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A Blind Therapy Dog Helps Children in Hospitals

Dogs Love Us More

This 10-year-old yellow Labrador may not have her eyes anymore, but anyone who knows her can attest that she can still touch people’s lives. This blind therapy dog helps children in hospitals, treatment centers and nursing homes she visits.

Harley, as the Lab’s name is, developed glaucoma when she was just 5. However, instead of losing her eyesight gradually as it usually happens with this condition, she became blind almost overnight. Veterinarians still haven’t figured out why.

As this condition was not only unfortunate but also painful – her eyes were removed a few months later.

“When she went blind I didn’t want to take her eyes out at all. That was too final for me,” said Rita Harrell, Harley’s owner. “I was good with her being blind and having eyes, you know, but taking her eyes out meant this was never going to get better.”

Source: Rita Harrell

Still, it was the right decision.

“When we took her eyes out it was almost like she was a new dog. She was like a puppy again,” Harrell said. “She’s just really special.”

Harley is special indeed and her owner knew she had to share her with the world. One day she saw a TV show about therapy dogs and she knew what she had to do.

“Harley would be perfect for this,” Harrell recalled telling herself. “She’s not afraid or intimidated by anything. She can’t see.”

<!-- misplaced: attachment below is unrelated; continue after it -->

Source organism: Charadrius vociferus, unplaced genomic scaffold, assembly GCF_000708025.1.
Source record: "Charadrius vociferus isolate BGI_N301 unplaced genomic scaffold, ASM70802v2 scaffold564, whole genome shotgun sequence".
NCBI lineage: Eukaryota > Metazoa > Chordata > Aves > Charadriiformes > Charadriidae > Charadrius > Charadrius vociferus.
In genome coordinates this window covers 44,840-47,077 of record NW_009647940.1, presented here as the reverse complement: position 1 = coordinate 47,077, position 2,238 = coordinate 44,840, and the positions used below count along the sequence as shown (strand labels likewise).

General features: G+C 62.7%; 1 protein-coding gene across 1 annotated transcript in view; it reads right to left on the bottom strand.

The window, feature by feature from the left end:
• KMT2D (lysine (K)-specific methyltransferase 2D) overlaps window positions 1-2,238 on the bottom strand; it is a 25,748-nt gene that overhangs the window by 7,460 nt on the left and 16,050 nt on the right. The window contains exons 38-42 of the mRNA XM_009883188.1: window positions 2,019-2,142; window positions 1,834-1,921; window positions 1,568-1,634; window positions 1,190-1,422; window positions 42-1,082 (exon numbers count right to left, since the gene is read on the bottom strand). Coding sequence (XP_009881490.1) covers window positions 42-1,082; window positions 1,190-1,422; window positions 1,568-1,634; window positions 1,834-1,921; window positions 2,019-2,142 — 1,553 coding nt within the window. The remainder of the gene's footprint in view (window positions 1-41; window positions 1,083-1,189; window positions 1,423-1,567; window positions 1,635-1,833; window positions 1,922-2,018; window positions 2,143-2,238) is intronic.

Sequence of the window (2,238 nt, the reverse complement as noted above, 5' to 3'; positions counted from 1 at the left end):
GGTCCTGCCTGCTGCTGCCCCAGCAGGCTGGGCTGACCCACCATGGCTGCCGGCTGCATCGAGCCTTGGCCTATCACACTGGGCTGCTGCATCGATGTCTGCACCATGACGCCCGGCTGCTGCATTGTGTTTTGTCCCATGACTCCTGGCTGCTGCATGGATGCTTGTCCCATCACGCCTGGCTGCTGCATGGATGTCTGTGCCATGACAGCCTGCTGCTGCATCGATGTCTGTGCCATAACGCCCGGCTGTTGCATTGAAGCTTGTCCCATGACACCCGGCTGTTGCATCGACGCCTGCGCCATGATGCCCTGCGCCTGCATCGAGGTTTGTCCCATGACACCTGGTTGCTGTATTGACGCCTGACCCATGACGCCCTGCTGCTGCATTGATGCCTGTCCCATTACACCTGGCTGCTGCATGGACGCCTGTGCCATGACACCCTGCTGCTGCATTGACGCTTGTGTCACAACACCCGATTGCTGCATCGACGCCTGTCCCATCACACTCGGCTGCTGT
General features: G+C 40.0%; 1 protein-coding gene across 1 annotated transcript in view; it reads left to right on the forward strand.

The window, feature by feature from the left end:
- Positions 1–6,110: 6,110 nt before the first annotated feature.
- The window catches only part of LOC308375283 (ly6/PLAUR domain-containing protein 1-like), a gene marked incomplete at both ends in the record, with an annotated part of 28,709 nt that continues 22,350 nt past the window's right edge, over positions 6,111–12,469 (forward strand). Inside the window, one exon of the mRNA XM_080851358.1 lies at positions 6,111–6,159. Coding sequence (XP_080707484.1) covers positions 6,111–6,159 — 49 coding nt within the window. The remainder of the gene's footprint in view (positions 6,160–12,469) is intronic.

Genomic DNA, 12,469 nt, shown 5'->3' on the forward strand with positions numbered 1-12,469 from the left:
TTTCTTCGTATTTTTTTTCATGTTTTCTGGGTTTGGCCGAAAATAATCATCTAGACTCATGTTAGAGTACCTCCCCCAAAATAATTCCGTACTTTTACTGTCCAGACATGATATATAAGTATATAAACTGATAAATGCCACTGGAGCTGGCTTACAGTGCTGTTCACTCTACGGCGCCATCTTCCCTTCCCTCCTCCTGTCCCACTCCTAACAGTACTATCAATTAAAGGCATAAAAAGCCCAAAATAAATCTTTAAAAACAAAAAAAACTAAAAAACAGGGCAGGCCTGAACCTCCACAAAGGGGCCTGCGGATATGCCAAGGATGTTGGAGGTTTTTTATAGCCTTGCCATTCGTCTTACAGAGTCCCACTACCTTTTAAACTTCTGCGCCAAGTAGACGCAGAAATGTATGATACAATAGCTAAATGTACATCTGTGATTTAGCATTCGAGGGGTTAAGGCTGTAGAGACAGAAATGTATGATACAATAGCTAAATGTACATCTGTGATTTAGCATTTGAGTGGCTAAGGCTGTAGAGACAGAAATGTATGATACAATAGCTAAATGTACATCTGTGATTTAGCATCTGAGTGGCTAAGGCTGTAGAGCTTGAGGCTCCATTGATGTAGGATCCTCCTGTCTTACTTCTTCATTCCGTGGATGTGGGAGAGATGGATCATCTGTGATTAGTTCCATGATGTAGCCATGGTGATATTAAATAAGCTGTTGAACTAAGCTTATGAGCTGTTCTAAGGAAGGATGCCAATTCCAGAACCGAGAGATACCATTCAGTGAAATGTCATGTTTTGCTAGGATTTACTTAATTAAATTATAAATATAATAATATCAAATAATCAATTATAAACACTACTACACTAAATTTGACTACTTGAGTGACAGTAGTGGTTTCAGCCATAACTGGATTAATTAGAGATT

Harley went through months of training at Paws2Care, a volunteer group for therapy dogs in Greenville, South Carolina. Once this was done, Harley became a service dog. She started visiting local hospitals, treatment centers and nursing homes to comfort the patients there.

Harley has been doing this for three years, and she loves it.

Harley may not have eyes but she sees the best in everyone.

“When we’re getting ready to go somewhere I say, ‘We’re going to work,’ and she jumps down the steps, runs the through yard to the truck and just sits outside truck, shaking — she can’t wait to get to work,” Harrell said.

Harley has her own preferences too – she loves to visit the Shriners Hospital for Children.

“She does best with kids,” Harrell explained. “Kids can just be all over you and she likes that contact.”

Harley doesn’t do this alone most of the time – she’s usually one of 8 dogs that visit hospitals together. But Harley always steals the show.

“Everyone always gravitates to her, cause she’s Harley,” Harrell said.

Since Harrell has a full-time job, Harley’s occupation is more part-time, unfortunately. She visits children’s hospitals every week and nursing homes or treatment centers every month. Still, Harrell hopes this can change in the future.

“We’re going to wait until I retire and we’re just going to go all over,” Harrell said.

After all, Harley’s needed – by everyone who has seen her!

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